12/10/2011 § 4 Comments
Zotero has become my favorite tech tool for three
reasons. I have had great success organizing my personal citations,
collaborating with my peers in coursework, and building group a group
library for my field. I use Zotero as a giant net to catch all of the
citations relevant to my courses and research. Every course has its
own folder with subfolders for the syllabus, seminar discussion, and
research paper citations. I have also used Zotero to organize my
dissertation research, which at this point consists mostly of archival
With a few fellow Zotero-using grads, I have also benefitted from
setting up a Zotero group library for directed readings. Without the
weekly presence of an instructor, the Zotero library has been a great
way to maintain some structure in sharing notes and reflections while
also allowing us to share readings in a digital format. Finally, I
have set up a group library for the Football Scholars Forum, an
organization I co-founded to discuss recent works in soccer
scholarship. Three semesters into the project, the Zotero library has
become an invaluable resource for sharing citations, syllabi, and
ideas for future sessions.
I have a good long list of tech tools that make my
life better as a graduate student. But my most favorite are the ones
that make collaborating with others a breeze. For this there is no
easier to access that Google’s tools: Google Docs, Spreadsheets,
Forms, and Presentations. With these now integrating with Google+
Hangouts, collaboration is made much, much easier.
On Google Docs, I can now share with a few people via email or via a link. I can restrict access to view only, comment only, or full-edit. It is even easier with the sharing via a link feature for others to edit: they don’t even need an account with Google to open up the document and experience the full-functionality or editing or commenting. With the Google+Hangouts with Extras, up to ten people can be synchronously interacting in a multi-party video chat, and in the middle will be the Google document. All members can see the editing in real-time andd iscuss it. Finding common time to collaborate has never been easier.If it’s been a while since you’ve looked at Google’s suite of collaboration tools, it is worth a look again.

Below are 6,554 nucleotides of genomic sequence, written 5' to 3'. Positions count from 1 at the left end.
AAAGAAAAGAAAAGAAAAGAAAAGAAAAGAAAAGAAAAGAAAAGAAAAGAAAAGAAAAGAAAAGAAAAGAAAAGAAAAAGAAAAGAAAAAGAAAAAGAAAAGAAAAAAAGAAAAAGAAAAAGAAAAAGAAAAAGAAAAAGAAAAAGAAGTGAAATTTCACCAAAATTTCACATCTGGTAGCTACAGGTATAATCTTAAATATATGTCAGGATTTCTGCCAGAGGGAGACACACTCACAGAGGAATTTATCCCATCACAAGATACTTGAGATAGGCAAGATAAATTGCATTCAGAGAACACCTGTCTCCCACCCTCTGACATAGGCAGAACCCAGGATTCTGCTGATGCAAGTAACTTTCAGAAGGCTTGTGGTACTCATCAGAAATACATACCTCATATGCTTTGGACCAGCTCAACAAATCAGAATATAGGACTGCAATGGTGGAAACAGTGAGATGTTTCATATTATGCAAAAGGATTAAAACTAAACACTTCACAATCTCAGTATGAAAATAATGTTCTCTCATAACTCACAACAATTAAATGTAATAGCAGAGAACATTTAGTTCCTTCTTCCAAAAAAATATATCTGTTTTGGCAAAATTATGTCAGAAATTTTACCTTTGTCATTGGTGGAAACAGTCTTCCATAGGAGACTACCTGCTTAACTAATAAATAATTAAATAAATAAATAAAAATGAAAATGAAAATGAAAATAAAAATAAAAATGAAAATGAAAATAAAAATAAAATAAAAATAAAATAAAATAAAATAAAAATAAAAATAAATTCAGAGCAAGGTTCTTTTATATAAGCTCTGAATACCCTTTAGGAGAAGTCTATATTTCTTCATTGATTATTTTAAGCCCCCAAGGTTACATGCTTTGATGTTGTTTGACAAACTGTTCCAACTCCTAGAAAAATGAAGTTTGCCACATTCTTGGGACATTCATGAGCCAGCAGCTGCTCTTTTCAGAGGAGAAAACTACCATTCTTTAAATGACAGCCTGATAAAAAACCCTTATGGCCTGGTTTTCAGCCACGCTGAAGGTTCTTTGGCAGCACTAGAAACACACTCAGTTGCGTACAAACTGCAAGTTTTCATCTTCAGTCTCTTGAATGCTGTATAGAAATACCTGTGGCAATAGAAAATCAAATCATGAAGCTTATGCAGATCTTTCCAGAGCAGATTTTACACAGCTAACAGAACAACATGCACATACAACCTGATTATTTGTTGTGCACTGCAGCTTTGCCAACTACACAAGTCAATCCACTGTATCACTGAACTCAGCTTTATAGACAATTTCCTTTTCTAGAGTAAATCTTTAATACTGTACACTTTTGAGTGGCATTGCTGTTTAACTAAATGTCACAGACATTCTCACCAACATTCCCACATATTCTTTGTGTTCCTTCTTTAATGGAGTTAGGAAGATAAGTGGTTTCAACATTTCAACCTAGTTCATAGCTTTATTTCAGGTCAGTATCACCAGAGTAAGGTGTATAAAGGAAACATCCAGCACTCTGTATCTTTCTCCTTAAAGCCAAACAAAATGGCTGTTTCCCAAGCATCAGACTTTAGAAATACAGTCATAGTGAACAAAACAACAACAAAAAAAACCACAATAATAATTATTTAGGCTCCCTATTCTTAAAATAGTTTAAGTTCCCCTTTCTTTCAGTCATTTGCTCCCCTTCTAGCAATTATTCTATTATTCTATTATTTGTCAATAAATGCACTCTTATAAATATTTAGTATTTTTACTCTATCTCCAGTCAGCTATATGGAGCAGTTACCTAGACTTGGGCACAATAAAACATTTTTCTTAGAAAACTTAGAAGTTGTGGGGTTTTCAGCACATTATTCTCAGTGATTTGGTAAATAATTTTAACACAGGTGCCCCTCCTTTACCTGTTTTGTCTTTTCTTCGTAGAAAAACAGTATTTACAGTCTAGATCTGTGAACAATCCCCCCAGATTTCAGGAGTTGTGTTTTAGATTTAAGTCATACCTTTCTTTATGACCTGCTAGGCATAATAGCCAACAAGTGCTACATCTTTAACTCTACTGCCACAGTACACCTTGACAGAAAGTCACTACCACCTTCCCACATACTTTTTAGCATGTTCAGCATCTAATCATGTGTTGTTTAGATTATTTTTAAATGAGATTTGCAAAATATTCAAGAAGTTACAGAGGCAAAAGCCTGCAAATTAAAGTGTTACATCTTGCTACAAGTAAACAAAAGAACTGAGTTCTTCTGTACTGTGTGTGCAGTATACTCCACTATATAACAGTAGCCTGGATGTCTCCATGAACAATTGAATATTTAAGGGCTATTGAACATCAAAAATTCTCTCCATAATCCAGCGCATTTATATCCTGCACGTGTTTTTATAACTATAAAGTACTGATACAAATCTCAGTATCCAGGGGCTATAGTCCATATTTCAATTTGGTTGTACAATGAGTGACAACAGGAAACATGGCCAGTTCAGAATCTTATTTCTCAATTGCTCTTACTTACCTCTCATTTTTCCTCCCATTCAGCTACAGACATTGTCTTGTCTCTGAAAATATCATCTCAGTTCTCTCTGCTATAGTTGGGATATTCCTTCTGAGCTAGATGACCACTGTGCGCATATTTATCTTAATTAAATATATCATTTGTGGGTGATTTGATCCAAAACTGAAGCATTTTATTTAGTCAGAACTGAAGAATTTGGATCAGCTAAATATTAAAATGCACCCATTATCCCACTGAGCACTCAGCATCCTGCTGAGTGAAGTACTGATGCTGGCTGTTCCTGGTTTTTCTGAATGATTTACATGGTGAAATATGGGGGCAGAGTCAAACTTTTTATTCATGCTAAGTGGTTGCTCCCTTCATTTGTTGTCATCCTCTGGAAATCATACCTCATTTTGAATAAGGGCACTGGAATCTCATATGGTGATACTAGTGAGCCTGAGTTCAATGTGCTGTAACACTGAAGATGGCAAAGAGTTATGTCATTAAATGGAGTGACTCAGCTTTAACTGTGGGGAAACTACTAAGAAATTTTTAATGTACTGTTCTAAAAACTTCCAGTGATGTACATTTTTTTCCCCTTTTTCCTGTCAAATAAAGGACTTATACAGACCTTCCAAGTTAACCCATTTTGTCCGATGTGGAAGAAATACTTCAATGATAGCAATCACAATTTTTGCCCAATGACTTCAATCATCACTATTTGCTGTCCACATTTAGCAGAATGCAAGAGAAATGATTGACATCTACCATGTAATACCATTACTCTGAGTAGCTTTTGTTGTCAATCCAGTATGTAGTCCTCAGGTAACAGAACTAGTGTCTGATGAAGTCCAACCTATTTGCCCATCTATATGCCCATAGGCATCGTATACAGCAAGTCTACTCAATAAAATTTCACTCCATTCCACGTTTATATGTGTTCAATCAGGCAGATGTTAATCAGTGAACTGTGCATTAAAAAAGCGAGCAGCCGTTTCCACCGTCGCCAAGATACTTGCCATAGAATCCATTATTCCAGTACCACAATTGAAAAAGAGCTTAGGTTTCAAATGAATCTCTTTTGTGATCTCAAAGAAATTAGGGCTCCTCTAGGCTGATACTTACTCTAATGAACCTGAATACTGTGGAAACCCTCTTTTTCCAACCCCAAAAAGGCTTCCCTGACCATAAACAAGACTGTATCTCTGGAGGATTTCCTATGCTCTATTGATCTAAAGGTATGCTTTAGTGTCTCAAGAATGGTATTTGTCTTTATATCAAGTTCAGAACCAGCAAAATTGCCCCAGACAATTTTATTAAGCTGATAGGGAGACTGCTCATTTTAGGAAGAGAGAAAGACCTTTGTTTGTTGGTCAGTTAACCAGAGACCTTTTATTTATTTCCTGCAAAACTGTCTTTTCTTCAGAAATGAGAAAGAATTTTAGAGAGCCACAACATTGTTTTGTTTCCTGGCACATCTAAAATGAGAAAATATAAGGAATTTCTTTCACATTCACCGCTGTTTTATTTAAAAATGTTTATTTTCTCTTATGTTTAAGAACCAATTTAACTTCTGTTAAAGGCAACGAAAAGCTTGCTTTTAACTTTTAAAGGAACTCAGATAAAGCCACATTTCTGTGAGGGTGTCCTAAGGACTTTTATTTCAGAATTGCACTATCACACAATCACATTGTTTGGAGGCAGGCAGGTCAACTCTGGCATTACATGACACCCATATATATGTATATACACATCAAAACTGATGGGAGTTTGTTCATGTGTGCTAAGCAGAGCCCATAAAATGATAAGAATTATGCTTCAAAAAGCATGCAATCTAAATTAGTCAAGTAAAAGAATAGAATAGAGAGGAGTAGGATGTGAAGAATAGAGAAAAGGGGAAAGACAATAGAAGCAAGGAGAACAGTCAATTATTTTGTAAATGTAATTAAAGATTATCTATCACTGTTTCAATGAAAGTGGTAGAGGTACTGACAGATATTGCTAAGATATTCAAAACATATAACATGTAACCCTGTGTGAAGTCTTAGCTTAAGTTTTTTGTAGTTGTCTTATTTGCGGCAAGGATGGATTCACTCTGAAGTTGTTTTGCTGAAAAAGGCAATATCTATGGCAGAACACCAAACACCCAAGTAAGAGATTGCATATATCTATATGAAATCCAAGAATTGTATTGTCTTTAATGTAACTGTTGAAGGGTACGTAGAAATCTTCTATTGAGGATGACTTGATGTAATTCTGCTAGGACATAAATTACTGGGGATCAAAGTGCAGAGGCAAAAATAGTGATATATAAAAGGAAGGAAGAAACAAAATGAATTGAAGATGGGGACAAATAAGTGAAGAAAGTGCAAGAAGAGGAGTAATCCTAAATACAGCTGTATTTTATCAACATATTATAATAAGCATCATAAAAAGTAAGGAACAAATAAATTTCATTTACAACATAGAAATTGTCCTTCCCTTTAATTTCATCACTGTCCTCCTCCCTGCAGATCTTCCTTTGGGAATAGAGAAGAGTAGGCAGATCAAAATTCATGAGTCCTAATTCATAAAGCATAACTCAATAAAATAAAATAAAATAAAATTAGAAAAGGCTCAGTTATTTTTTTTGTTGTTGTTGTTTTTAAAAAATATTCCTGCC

Like Andrea, I also have a long list of tech tools that
help me out on a daily basis, especially Google tools and Twitter. But
if I narrow it down to the tool which has helped me out the most in my
professional life it would be WordPress. WordPress is a open source
publishing tool, and is specifically tailored to blogging. It comes in
two forms, the dot org version, which is downloaded to a server and is
more flexible, and there is the dot com version which is hosted by
Wordpress and allows for more basic blogging. Both are easy to use for
basic posting, although much more can be done with it if you work with
the plug-ins and know HTML or CSS.
I work with WordPress every single day. I use it in my job, for one ofmy classes and for non-academic blogging. Most importantly, I use it as a personal website. One of the most important things in my discipline, archaeology, is staying on top of current news and journal articles. I began the blog as a way to force myself to stay up to date with journal articles by writing short posts summarizing them. Now that I’m doing an independent study in mortuary archaeology, putting them on my blog not only keeps me on task but means that I have to do good work. My WordPress is more than a blog, its also where I put my CV, contact information, and professional work. More than anything else, my blog and website has been a major boon to my professional development.